Getting your products in the hands of the buyer
Manufacturers spend a great deal of time and money developing products for customers. Focus groups, research surveys, prototypes, and field testing. Production begins. Marketing materials are developed, Sales has been promoting the products to the sales channels. Now to get an ROI for the company.
Have you addressed these key questions?
When displaying products on the shelf, how do you want them to be presented? Are they packaged in great looking cases or boxes with eye-catching graphics in the hope of being picked off the shelf? Are your products more conducive to “out of the box” presentations?
How do you get the product into the hands of a purchaser? Creating an effective POP display for the shelf is important. The product needs to pass the “see, touch and feel” test. Having a product available for close inspection helps set it apart from competitors. Dollars spent on an inviting POP display pays off at the register!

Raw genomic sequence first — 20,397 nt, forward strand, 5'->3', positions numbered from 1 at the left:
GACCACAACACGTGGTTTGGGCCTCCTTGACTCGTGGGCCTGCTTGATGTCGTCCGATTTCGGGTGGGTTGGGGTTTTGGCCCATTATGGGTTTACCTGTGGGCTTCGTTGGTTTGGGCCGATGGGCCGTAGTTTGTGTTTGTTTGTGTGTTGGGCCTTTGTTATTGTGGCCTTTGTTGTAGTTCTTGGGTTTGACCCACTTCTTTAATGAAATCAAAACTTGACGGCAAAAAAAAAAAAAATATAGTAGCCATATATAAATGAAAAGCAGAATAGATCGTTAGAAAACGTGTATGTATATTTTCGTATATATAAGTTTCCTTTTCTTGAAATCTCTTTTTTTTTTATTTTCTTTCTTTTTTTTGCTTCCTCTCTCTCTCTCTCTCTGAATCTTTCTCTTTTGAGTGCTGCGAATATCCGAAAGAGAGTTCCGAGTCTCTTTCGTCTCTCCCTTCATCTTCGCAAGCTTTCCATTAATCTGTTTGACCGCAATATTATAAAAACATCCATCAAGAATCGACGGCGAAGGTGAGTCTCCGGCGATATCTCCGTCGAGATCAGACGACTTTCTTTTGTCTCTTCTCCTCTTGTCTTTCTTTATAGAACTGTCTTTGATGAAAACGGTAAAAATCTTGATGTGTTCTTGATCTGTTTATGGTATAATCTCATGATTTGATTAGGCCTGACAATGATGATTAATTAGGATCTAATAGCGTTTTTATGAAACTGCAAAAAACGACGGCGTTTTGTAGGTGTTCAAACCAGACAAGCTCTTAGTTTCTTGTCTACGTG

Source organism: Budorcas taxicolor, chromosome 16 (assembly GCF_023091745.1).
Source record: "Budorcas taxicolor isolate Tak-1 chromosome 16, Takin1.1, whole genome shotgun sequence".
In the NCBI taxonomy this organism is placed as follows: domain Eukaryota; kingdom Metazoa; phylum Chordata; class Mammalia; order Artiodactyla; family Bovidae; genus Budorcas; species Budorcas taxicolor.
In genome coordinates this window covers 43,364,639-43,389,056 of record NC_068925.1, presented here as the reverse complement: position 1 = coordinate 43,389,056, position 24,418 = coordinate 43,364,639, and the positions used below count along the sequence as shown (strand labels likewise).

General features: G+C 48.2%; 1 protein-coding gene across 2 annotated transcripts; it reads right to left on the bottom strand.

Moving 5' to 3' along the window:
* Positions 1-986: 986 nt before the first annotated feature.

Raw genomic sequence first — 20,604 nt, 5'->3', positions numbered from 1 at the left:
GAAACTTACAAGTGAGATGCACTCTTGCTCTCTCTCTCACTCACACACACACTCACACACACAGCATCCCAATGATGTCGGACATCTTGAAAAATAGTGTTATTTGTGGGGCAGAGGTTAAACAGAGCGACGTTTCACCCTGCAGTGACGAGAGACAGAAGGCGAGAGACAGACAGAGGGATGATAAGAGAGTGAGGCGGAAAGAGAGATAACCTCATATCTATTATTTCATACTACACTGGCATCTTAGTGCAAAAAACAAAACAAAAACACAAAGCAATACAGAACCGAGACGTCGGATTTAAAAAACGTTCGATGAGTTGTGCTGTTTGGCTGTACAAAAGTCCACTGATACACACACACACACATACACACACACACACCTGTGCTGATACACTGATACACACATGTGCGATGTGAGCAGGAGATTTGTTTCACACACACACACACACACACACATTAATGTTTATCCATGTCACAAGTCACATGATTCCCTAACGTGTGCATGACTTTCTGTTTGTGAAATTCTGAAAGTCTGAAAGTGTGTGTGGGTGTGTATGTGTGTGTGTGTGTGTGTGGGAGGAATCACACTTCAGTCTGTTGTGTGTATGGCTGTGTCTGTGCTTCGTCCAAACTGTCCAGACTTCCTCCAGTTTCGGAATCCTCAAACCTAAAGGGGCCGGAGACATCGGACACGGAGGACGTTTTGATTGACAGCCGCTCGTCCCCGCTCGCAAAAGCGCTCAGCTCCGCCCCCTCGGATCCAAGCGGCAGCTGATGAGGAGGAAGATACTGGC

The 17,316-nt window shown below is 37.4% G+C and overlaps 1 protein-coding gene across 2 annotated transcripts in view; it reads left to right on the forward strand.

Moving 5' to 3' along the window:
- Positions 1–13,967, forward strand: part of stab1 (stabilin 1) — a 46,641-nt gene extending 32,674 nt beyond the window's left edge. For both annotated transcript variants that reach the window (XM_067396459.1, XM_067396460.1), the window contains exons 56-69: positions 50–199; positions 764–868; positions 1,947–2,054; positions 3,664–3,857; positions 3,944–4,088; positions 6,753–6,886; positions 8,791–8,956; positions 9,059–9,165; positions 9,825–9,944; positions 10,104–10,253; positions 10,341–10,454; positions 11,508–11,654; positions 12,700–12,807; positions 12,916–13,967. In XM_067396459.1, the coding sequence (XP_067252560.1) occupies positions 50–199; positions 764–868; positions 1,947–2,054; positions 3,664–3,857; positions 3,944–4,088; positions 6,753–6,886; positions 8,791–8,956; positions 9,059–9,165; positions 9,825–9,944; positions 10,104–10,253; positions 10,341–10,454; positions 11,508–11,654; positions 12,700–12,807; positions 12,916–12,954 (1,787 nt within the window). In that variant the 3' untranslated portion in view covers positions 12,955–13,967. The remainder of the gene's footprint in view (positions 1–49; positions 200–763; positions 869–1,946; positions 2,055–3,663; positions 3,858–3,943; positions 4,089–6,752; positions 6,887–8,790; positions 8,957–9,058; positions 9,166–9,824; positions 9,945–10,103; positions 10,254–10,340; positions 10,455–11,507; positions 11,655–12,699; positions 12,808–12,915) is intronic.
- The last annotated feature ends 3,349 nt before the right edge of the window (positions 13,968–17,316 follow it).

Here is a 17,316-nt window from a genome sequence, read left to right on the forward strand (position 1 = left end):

If you are hoping to get the sale based on packaging, think again!
The rise of social media has created the need for good video or animation to showcase the products via POP displays at retail, at a separate video site or on the company website. This allows for control of the product presentation and to highlight the features and benefits of the product. Creating an active social media campaign via Linkedin, Facebook and Twitter or blogs allows for engagement with consumers is highly recommended.
Most consumers want to be engaged with the brand!
Make sure products meet the expectations of consumers. The speed of information has multiplied ten-fold and continues to grow at an astonishing pace. “Word of mouth” over the social networks can make or break a product. Controlling PR is key. Address any issues “head-on” and make sure customers know what you are involved and engaged with them. There are too many examples of companies who have not been responsive to customers and have paid the price. PR done right and effectively can enhance the brand and create a loyal fan base.
In working for a major tool company, I wanted our customers to “experience” the tool. This experience, in most cases, lead to a purchase.